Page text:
The planters turned to the farmers to form an agrarian alliance, and for more than half a century this powerful coalition embraced the bulk of the articulate interests of the country. As time went on, therefore, the main stream of American political conviction deviated more and more from the antidemocratic position of the Constitution-makers. Yet, curiously, their general satisfaction with the Constitution together with their growing nationalism made Americans deeply reverent of the founding generation. . . (Hofstadter 33).
Even the Constitution was not as egalitarian as we might like to think. Many provisions did not apply to women, for instance, and slaves were counted as three-fifths of a person for the purposes of representation. Property owners were given greater power and more rights than those who did not own property. Charles A. Beard refers to the economic substructure of the Constitution and says that the way to understand the nature of the Constitution is not to examine the document itself but the arguments and correspondence of the period, including the arguments at the Convention and The Federalist Papers. Beard sees the Constitution as having been shaped to protect dominant interests in the society of the time, and he refers to The Federalist as "an economic interpretation of the Constitution by the men best fitted, through an intimate knowledge of the ideals of the framers, to expound the political science of the new government" (Beard 24).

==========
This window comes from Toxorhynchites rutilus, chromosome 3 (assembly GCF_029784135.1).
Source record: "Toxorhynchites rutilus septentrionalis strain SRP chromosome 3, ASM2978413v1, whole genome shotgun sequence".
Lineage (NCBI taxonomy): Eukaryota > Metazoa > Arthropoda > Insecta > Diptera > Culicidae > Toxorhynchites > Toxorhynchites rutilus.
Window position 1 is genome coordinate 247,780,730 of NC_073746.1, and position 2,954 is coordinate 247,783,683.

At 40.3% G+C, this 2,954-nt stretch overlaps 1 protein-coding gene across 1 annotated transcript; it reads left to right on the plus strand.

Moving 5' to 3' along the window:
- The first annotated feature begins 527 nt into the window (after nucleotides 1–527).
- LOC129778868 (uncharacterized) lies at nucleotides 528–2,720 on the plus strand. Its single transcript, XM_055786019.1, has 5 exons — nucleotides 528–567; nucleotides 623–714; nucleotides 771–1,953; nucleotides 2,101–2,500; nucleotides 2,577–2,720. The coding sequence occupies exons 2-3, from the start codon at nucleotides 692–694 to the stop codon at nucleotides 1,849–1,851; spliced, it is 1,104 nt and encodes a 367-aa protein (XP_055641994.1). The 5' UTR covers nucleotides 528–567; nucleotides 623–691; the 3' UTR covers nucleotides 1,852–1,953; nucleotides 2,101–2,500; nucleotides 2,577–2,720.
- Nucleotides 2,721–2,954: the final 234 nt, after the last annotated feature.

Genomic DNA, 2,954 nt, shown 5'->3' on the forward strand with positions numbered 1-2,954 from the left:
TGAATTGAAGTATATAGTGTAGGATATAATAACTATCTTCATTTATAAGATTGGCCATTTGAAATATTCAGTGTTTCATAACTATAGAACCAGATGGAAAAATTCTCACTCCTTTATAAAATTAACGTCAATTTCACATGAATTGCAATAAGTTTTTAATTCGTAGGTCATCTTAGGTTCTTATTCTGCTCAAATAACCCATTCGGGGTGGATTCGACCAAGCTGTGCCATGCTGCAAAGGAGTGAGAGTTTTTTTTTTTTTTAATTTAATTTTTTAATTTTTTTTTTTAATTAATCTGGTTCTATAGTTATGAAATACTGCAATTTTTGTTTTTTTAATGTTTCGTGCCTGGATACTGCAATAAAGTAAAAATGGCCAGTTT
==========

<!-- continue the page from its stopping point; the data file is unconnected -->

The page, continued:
Hofstadter, Richard. "The Founding Fathers: An Age of Realism." In American Politics: Classic & Contemporary Readings. Ed. Allan J. Cigler and Burdett A. Loomis. Boston: Houghton-Mifflin, 1992. 30-34.
Actually, the early nation was not as egalitarian as de Tocqueville assumed, and the earlier Articles of Confederation showed this by developing a system less centralized than under the Constitution later and more based around the idea of giving more power to certain states and certain classes.